The most powerful Atlantic Ocean storm in recorded history is sweeping across the Caribbean leaving destruction in its wake.
Hurricane Irma howled past Puerto Rico on Wednesday after thrashing several smaller islands with tree-snapping winds, drenching rains and pounding surf on a collision course with Florida.
The tiny island of Barbuda, which has a population of 1,800, and was devastated.
His government estimated destruction on Barbuda was “upwards of 90 per cent”.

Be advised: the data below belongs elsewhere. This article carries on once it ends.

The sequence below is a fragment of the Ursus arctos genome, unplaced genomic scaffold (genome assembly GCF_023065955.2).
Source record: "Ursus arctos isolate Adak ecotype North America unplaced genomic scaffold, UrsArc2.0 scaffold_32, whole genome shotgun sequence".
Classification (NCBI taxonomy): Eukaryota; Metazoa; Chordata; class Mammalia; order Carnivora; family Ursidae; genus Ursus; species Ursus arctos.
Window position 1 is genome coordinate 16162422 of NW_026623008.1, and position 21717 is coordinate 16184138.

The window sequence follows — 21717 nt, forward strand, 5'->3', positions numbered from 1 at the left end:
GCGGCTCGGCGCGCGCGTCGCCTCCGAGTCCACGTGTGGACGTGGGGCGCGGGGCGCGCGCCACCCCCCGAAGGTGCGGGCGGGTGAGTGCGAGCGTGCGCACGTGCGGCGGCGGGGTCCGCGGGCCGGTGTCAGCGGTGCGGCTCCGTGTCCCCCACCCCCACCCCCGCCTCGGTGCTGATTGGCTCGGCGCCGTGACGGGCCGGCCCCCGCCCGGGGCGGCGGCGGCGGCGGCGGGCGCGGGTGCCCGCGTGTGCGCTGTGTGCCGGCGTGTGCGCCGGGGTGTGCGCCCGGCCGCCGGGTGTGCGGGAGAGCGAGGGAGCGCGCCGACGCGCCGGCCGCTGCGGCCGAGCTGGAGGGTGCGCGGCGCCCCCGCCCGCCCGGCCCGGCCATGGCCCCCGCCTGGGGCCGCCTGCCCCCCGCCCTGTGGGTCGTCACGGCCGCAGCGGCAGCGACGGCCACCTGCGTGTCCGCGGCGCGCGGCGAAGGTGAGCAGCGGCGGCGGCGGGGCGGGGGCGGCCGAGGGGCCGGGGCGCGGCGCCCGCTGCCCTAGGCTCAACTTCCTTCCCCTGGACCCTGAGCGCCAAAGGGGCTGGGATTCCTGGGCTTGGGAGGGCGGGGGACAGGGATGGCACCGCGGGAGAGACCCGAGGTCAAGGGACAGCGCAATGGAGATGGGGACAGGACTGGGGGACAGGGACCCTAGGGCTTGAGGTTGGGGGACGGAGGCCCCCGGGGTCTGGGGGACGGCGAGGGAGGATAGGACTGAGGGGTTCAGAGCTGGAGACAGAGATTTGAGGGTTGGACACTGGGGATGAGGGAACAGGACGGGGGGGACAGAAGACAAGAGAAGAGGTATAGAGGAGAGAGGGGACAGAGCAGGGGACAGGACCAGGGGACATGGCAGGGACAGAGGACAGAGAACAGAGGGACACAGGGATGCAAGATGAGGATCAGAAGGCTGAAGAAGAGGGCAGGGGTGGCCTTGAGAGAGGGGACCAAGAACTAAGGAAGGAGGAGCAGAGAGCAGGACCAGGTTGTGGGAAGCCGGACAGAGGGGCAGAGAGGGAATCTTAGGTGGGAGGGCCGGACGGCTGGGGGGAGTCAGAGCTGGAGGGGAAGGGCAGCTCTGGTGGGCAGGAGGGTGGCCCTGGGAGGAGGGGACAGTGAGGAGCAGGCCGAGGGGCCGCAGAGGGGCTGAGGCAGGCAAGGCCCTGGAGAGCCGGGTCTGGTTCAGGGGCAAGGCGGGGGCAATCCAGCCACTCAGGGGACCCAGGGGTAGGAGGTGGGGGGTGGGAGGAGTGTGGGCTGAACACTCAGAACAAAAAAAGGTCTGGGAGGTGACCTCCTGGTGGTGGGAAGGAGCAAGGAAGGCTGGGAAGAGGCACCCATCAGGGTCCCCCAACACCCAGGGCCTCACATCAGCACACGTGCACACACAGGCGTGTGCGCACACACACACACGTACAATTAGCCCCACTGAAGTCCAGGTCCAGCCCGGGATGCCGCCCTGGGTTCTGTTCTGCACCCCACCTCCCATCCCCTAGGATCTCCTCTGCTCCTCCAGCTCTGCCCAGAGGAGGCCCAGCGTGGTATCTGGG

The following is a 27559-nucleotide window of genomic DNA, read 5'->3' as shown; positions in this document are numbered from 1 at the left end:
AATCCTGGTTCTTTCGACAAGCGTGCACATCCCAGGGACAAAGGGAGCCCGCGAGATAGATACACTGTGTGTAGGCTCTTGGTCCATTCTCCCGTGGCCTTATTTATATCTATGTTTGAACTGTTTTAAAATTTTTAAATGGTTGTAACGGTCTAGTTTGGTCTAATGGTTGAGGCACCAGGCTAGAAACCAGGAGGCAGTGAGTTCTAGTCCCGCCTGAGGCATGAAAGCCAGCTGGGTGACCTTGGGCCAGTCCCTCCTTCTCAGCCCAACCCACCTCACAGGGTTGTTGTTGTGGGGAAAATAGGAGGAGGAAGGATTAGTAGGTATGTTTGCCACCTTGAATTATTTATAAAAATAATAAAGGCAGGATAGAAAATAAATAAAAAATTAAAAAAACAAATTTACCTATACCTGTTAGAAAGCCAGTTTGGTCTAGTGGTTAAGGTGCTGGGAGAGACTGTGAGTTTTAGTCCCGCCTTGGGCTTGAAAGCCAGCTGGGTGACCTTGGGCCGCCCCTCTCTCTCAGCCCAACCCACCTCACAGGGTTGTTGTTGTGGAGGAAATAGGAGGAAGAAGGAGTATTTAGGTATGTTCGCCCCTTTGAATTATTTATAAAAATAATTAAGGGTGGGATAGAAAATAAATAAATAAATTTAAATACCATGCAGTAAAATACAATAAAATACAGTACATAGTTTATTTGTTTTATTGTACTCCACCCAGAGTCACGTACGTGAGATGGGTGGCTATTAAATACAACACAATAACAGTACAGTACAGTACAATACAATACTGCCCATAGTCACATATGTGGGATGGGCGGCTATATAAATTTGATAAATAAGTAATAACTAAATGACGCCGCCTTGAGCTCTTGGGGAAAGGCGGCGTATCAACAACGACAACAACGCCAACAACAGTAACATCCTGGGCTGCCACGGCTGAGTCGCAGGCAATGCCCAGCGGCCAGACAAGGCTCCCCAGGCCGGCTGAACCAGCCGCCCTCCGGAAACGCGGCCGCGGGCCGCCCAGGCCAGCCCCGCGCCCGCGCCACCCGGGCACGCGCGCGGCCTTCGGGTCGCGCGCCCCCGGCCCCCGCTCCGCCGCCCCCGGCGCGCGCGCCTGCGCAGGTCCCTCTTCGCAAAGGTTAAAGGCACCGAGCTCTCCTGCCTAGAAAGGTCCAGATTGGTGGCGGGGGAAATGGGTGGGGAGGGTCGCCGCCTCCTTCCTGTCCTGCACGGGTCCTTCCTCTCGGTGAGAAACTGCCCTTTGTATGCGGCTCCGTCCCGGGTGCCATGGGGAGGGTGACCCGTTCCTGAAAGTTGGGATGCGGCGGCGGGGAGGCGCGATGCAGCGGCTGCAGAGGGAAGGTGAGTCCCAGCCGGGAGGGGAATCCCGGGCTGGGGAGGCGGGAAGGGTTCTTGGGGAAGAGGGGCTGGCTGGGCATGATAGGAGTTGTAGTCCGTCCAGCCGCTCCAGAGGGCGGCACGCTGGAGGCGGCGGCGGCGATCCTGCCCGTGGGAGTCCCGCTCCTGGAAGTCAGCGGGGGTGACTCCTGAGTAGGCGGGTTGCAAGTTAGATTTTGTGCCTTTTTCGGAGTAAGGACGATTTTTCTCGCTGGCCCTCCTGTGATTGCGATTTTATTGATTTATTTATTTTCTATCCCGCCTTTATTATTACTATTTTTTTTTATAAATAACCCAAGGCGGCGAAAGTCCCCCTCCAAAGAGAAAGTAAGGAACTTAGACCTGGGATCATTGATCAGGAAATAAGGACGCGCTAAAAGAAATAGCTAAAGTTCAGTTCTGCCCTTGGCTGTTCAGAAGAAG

As Irma hit the Caribbean, with winds of 185mph that sounded like a freight train, buildings were destroyed and hotels flooded.
“The winds that we are experiencing right now are like nothing we have experienced before,” Puerto Rico Governor Ricardo Rossello told CNN. “We expect a lot of damage, perhaps not as much as was seen in Barbuda.”
British tourists were evacuated from the region or hunkered down amid warnings the storm was “potentially catastrophic”. So far seven deaths have been reported- six in St Martin and one, a two-year-old child, in Barbuda
As the Caribbean takes stock of the trail of devastation, Florida is preparing for a potential direct strike. The eye of the hurricane passed over Barbuda at around 1.47am (5.47am BST).